Image: Platter of Veggies.
Last Updated: October 2022
Current Status: Open for sit-down and carry out seven days a week.
Dukem remains reliably good. The long-time stalwart of Ethiopian dining has a menu anchored by classics, spicy meats and fresh servings of lentils, potatoes and other vegetable options. The tibs, cubes of sauteed beef or lamb with the kick of jalapenos and other spices, are a favorite. The stewed vegetables retain flavor and brightness. The restaurant holds down a corner spot with a large covered patio area (mosquito spray available on request in summer). The setting is relaxed to match the leisurely pace of a meal meant to be shared and talked over. The beers include a few sourced from African breweries and make a good pairing.
Ethiopian cuisine is one of the great contributions to the D.C. area. Refugees and relatives starting coming a few decades ago and carved out a spot in D.C. Over time, the community that used to center in Adams Morgan, and then U Street moved to other places. The cuisine, however, became a staple of the local food scene. For those unfamiliar with it, Ethiopian cuisine generally uses no utensils. A crepe-like, spongy bread called injera is used to sop up the food. Many dishes will arrive on flat circle of injera, dotted with the various portions of vegetables and meats that you ordered. See picture above. To pose the question of the best Ethiopian is to invite a some very strong opinions, but over the years Dukem retains its popularity for a reason.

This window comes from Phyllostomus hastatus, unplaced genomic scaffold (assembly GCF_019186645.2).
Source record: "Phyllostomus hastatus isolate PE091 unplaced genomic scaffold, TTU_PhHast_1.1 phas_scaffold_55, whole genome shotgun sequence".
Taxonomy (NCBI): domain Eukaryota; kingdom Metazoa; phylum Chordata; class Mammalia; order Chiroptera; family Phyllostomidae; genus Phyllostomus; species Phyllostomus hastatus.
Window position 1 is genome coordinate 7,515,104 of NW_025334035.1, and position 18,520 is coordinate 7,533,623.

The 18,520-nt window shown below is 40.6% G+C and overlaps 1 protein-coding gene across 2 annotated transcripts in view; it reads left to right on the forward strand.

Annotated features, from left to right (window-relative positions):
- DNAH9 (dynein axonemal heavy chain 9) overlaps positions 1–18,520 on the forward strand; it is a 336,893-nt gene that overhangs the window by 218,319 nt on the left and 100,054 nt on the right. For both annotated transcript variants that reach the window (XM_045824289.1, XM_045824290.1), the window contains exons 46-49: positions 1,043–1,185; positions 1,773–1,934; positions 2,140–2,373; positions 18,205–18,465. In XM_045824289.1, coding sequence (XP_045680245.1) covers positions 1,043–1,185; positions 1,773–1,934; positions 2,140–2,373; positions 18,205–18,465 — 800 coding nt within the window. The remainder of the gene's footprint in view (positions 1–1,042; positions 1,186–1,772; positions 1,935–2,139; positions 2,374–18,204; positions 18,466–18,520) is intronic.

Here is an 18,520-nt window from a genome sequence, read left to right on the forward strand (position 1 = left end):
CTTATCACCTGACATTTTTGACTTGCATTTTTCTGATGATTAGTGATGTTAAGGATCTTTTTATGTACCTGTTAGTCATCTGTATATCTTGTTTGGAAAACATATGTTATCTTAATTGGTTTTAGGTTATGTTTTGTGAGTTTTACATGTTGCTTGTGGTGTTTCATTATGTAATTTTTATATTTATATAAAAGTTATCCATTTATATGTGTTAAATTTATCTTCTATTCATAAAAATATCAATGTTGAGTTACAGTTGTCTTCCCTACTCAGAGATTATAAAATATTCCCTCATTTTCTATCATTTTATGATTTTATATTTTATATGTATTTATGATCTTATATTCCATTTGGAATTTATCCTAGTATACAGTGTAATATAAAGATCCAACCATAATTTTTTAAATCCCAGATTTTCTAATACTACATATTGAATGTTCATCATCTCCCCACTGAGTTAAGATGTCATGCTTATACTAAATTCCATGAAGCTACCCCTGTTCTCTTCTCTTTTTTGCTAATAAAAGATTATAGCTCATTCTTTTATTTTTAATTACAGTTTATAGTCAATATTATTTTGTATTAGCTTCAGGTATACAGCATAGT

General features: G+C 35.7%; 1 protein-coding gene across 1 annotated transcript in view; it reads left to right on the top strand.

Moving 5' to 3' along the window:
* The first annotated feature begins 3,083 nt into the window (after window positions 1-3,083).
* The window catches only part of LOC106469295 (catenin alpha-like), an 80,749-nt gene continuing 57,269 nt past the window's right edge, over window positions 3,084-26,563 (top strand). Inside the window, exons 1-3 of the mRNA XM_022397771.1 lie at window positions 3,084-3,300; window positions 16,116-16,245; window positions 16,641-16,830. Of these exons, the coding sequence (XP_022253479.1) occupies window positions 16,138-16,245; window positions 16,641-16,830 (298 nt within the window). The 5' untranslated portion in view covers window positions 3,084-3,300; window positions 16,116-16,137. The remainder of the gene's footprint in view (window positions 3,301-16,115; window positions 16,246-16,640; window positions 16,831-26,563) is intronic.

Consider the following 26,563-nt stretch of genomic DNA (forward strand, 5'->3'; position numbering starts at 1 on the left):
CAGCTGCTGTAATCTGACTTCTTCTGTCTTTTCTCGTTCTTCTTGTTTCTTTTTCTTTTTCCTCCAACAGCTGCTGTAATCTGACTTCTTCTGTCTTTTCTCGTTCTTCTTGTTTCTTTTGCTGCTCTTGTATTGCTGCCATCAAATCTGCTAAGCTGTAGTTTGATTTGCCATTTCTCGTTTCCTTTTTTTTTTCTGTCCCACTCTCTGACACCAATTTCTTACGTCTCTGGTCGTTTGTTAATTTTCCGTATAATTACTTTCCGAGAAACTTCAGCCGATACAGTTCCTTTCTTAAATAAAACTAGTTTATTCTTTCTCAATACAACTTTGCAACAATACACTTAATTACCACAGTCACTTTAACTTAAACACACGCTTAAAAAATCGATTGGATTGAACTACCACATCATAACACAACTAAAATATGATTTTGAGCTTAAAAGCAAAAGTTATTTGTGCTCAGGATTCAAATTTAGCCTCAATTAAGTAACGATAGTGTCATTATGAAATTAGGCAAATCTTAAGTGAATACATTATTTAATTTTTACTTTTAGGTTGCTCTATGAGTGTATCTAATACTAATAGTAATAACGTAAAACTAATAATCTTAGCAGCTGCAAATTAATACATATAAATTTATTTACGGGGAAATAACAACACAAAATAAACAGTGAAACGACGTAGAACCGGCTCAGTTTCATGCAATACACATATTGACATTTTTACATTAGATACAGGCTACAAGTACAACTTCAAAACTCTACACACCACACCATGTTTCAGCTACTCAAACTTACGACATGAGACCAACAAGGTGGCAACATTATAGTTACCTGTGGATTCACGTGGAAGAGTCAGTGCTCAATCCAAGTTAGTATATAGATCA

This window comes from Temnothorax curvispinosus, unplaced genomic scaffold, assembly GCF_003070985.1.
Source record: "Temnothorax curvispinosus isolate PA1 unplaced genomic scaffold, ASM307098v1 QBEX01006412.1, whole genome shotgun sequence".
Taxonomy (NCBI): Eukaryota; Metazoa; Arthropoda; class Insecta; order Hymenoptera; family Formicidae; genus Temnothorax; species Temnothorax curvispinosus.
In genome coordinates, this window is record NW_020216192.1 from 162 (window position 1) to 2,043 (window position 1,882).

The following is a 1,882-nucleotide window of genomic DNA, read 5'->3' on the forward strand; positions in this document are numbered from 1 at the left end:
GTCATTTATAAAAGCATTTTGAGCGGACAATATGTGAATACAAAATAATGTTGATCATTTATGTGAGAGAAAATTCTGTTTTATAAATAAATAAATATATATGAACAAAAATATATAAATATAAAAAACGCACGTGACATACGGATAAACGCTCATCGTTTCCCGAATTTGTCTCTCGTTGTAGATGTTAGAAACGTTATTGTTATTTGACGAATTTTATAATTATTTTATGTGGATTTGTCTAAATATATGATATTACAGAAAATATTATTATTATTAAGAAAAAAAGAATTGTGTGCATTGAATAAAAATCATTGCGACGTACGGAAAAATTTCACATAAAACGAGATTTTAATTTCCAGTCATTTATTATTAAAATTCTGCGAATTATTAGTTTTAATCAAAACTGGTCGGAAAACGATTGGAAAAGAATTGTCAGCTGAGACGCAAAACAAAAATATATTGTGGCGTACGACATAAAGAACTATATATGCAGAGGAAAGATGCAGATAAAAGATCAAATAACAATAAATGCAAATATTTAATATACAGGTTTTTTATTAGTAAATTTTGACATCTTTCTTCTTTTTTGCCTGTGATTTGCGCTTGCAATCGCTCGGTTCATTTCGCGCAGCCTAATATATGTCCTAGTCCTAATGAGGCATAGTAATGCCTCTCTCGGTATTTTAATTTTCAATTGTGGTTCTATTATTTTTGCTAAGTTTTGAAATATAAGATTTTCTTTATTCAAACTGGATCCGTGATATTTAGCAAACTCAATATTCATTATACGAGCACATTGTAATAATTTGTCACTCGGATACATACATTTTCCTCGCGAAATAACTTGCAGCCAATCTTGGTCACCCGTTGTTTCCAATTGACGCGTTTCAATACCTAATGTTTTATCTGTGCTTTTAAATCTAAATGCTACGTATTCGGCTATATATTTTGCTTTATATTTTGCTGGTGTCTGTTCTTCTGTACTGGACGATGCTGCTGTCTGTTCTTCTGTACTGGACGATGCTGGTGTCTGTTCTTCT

Other Guidance: The setting is casual. It can get busy on weekend nights. You can get special orders of Injera without wheat for GF diners. GF Injera combined with lots of veggie dishes, make it (and other Ethiopian places) great for groups regardless of dietary restrictions.
Washingtonian: Can’t find a single mention the website.
Tyler (from 2006, with very categorical Cowen take).